Midterm mental health

In an incredibly stressful year, make sure to take a step back and assess yourself

Michael Sicoli, Associate Opinion Editor

Normally around this time of year, students are nervous about doing well on their exams. They worry about the semester-long projects with suddenly approaching due dates. Maybe they take a look at their wallet and realize that week-to-week college life can be quite the expense.

Photo from Xavier Cullen

All of those factors are still constant in our lives today, but 2020 added many additional hurdles that trip us up. COVID-19 is the glaring one, of course, robbing us of friends and family. Social events were canceled and freedoms were restricted, and we find ourselves in just as bad a spot as we were several months ago.

The rising issue of climate change is incredibly obvious with California on fire once again. There’s a stressful election on the horizon with our country at the breaking point. Unemployment is still rampant and families are suffering as the country works through the economic depression COVID-19 has caused.

Bringing all of that up is not to add any more stress but rather to emphasize the importance of taking care of your mental health right now. There are a lot of things you can do to feel stable and healthy during what should be the most chaotic semester you will experience.

First things first: take inventory. Recognize what you can control and what you cannot. The things that are out of reach tend to be the most frustrating, but accepting the limitations around you allows for a greater vision and focus. This is incredibly difficult to do given that these limitations are often important or personal. Maybe you bombed a test, or perhaps you are upset that you played poorly in a game. Either way, do your best to realize that it’s in the past and that giving it your all is the best one can ask for.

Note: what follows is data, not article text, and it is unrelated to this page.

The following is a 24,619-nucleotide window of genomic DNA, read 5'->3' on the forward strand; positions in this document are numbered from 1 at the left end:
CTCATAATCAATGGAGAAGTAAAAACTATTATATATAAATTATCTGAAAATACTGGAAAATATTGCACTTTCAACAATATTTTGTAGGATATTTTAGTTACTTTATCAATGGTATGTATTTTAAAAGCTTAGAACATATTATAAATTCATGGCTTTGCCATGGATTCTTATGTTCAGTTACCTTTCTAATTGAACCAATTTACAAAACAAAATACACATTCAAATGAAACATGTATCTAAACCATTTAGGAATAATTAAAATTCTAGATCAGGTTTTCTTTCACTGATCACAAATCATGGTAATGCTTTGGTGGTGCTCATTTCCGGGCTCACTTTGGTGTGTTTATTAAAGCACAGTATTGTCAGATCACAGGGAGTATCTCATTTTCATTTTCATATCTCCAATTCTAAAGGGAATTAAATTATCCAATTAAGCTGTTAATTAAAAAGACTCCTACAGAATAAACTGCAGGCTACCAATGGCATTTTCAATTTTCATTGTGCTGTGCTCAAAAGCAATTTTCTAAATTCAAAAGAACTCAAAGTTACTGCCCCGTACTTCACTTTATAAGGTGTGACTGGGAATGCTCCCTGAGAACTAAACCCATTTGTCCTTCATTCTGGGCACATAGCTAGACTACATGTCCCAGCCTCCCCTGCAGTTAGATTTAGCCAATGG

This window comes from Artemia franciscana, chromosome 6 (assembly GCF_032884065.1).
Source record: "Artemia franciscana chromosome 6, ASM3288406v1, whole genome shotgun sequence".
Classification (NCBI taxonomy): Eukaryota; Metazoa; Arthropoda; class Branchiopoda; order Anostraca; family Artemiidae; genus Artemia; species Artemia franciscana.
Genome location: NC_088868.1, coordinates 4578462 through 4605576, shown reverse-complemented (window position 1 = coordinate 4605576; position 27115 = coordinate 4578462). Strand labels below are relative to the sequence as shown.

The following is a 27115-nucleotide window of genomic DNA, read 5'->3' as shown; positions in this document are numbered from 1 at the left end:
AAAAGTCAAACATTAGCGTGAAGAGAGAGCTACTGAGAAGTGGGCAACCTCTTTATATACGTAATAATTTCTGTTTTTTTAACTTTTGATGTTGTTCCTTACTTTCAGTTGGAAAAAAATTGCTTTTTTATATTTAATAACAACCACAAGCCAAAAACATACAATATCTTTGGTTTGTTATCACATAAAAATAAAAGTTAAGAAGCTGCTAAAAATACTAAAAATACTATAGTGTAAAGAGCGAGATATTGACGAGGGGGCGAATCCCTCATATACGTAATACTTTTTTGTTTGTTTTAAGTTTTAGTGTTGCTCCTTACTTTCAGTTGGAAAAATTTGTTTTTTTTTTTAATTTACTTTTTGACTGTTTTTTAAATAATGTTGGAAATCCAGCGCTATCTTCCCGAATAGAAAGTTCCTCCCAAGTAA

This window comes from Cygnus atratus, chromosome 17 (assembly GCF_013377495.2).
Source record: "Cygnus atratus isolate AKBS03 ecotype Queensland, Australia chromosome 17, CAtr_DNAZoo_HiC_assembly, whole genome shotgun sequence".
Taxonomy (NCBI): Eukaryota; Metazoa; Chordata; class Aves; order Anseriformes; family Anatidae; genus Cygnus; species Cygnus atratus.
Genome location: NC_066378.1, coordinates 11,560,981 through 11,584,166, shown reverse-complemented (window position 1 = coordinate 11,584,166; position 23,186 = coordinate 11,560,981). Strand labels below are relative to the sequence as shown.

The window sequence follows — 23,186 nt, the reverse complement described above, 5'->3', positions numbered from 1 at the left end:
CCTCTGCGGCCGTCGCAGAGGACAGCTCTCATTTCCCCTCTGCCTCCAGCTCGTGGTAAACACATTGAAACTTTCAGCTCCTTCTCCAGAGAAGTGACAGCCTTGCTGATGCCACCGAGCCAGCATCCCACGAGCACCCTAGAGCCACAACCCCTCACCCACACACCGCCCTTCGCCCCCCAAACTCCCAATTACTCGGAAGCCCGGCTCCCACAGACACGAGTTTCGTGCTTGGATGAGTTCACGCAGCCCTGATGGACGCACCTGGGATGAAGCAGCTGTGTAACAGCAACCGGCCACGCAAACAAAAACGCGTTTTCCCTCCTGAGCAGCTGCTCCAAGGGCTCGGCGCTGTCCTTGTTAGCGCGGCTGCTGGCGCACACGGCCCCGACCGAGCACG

Another good stress preventative measure is to keep a schedule. Everyone is prone to procrastination and you know what? That’s OK. It’s fine to allow yourself to go deeper and deeper into the water — just don’t let it rise above your head. Being on top of those due dates for the big projects handed out a month ago can go a long way toward aiding your mental health.

Those two tips were more preventative — here are some that help you deal with those stressful moments.

Everyone is told at some point or another that exercise is another great way to ease the stress in life. But at the same time, the gym can be an intimidating arena. Luckily for Quinnipiac University students, we happen to live next to a mountain. Hiking Sleeping Giant State Park has been an invaluable part of my college experience. It’s provided me with the perfect atmosphere to clear my head when I need to. It’s also a great bonding experience with friends, which creates some great memories.

According to a study conducted by researchers at Stanford University, “spending quality time in the great outdoors reduces stress, calms anxiety and can lead to a lower risk of depression.”

I am fully aware that a big cause of stress is a lack of time, whether it’s due to a sudden change in schedule or a lack of scheduling altogether. People think they don’t have time to go for a hike, hit the gym, take a walk. Well, you do — it might just take a shred of that aforementioned scheduling. Every student can find some time to do it, and I assure you that your mental health will thank you for it.

Your mental health should be absolutely paramount, especially throughout a stressful year like 2020 and even more so during midterms. Do what you can to take care of yourself — you deserve it.